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Alone in a foreign country with no pillow

Imagine you have just left your family and friends and spent the last 24 hours on an airplane. You are about to attend college halfway around the world, in a culture you have never experienced before. You step off the airplane, and then you travel several more miles to your new home: a commuter campus in a small rural Pennsylvania town.

This is your new bedroom.

During my first semester working with the CCO at Penn State Fayette, The Eberly Campus, I had a memorable conversation with a student from China. She told me a story about her first few weeks in the U.S. What I remember the most is how long it took her to purchase a pillow.

For the first few weeks of her time here, she used a pile of her clothing as a pillow. Multiple times during the night, the clothing would slip out from under her head, making it difficult for her to sleep through the night. 

Having done international travel myself, I know how hard transitioning to a new country can be. And I know that no one going overseas for any length of time uses precious luggage space to pack a nice big fluffy pillow. I decided that day that I didn't want another Penn State Fayette student to have to experience that.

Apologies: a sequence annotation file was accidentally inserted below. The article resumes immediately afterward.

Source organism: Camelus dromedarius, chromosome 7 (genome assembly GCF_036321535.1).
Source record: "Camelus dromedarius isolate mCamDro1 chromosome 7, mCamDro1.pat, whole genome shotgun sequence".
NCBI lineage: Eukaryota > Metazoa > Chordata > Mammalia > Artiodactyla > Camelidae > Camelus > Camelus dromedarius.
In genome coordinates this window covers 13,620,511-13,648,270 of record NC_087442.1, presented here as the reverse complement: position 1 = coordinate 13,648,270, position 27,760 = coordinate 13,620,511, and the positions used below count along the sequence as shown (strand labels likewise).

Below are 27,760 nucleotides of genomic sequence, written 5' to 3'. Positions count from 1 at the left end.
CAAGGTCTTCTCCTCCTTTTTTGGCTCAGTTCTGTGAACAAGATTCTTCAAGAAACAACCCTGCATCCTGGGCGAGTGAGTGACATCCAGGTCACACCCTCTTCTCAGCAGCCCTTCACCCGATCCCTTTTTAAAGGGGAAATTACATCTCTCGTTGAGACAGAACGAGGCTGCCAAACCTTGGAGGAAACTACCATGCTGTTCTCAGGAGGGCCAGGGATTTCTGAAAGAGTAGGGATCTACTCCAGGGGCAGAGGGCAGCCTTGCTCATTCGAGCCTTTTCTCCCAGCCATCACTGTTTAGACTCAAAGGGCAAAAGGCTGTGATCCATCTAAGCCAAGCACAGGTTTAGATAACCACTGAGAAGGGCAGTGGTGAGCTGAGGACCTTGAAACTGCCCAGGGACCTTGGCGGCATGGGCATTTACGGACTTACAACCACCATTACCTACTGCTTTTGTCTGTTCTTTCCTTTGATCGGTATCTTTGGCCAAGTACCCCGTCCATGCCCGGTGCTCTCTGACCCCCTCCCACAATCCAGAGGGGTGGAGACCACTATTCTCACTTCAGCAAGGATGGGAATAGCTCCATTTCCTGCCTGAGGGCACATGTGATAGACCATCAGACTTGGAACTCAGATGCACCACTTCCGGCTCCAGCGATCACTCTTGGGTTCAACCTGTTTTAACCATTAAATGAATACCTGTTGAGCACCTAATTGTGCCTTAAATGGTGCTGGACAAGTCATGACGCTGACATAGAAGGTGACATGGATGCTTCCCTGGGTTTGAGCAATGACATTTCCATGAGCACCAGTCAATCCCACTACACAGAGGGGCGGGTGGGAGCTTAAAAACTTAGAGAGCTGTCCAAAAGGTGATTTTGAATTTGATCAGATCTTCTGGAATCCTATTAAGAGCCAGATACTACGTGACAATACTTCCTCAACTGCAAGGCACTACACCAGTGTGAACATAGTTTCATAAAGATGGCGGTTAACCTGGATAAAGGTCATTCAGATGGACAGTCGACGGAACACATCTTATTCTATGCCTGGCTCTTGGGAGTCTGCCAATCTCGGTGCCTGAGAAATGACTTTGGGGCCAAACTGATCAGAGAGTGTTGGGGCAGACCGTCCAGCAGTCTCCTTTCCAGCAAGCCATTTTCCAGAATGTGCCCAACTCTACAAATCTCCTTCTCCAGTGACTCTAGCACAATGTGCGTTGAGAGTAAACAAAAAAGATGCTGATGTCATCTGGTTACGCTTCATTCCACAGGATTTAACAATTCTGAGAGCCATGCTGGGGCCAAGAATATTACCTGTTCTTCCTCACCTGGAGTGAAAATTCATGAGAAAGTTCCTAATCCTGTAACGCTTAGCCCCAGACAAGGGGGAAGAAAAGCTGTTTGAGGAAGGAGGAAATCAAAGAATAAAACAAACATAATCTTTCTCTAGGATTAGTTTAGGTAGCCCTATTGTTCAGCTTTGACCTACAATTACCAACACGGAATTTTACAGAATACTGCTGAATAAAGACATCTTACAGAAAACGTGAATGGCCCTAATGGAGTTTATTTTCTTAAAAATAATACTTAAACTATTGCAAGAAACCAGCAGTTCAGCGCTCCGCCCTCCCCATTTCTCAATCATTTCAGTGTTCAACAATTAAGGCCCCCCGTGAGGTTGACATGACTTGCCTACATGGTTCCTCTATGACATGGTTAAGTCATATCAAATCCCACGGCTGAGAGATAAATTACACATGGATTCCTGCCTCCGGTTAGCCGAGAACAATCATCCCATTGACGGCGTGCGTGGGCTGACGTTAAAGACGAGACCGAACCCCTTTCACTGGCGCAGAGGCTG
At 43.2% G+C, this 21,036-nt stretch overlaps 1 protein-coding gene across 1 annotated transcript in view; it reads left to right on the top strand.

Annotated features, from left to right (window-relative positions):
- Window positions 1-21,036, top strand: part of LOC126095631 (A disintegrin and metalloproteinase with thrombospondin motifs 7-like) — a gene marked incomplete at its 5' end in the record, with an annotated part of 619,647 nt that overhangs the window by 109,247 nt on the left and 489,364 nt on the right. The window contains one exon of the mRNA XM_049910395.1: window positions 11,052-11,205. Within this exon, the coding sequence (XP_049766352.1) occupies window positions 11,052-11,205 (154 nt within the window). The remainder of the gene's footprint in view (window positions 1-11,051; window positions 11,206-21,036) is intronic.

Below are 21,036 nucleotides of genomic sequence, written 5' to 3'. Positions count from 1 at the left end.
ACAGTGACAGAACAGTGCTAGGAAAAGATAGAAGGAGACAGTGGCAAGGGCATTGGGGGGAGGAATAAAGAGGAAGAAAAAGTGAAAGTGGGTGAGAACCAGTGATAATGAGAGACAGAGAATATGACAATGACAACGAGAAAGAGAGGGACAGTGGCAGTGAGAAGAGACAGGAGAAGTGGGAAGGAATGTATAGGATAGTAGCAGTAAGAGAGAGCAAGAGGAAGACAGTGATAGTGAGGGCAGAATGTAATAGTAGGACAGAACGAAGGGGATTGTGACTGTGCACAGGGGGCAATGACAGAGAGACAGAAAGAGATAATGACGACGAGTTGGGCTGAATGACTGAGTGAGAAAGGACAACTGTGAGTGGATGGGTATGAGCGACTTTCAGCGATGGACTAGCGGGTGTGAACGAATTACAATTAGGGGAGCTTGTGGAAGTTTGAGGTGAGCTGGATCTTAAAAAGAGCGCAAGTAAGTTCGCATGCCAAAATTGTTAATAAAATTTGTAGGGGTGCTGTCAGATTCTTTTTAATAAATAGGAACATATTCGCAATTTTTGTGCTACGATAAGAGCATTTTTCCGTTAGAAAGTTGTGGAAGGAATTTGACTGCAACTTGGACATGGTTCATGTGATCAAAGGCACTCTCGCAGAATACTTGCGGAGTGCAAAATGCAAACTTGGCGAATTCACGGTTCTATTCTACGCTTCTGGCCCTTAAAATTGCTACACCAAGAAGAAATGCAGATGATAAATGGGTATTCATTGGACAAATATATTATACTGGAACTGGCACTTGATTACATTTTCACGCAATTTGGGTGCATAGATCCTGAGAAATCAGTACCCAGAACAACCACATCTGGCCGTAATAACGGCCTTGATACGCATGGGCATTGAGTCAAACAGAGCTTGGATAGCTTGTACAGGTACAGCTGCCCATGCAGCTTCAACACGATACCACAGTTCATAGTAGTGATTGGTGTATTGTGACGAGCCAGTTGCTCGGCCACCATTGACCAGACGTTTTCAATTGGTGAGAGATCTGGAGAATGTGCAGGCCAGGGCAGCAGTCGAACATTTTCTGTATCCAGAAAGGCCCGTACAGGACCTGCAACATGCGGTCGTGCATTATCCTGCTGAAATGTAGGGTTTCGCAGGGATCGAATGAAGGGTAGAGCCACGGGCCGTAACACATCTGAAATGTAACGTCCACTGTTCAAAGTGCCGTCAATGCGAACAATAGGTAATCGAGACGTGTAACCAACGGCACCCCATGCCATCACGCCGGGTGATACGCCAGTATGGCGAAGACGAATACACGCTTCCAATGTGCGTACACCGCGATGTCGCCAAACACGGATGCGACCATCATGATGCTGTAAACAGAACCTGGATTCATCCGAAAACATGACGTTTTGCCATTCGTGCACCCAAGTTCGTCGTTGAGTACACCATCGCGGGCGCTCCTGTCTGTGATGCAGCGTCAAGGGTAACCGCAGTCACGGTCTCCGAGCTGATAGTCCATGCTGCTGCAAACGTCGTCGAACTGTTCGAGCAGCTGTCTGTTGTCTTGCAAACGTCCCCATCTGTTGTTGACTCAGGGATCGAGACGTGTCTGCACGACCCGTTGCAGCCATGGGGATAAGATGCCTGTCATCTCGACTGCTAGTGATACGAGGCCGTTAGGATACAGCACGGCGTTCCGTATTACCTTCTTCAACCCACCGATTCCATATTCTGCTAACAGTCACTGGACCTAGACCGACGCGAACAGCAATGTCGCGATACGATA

That conversation gave birth to the idea of preparing the rooms of incoming international students with a few items to make them feel comfortable and welcome. I worked with the manager of the apartment building where these students would live and recruited volunteers from local churches to work with me and local students to make this happen. I never imagined how much of a blessing this would be to all of us.

Thinking about international travel, I concluded two things. When you finally get to your destination, you want nothing more than to get clean and to sleep. 

So we provide a shower curtain and rings, a bar of soap, a wash cloth and towel, a simple bed sheet set—and a pillow. We hang the shower curtain and we make the bed so that the student can simply get clean and rest. We also provide bottles of water, snacks, and a couple of local restaurant delivery menus.  

I include a welcome note with my picture and tell them about English Corner, our regular monthly gatherings with international students where we help them learn the language and other aspects of American culture. I list the dates for these meetings and for our other activities, and I invite them to join us. 

This project would not happen without the generosity of so many community members who donate sheet sets, shower curtains, rings, soap, towels, and more. I couldn't prepare the rooms as quickly as we now do without the many volunteers who come out to make beds and hang shower curtains. And it has been a great opportunity to partner with Penn State Fayette. The campus has been appreciative of this expression of care to students and they have invited me in to participate in their services to international students. 

When I hear the students’ expressions of gratitude and see the connections made through these simple gifts of hospitality, it continues to be a blessing to them and to us.

—Gwen Shoaf ministers to students at Penn State Fayette, The Eberly Campus through a partnership with the Fayette Campus Ministry Council.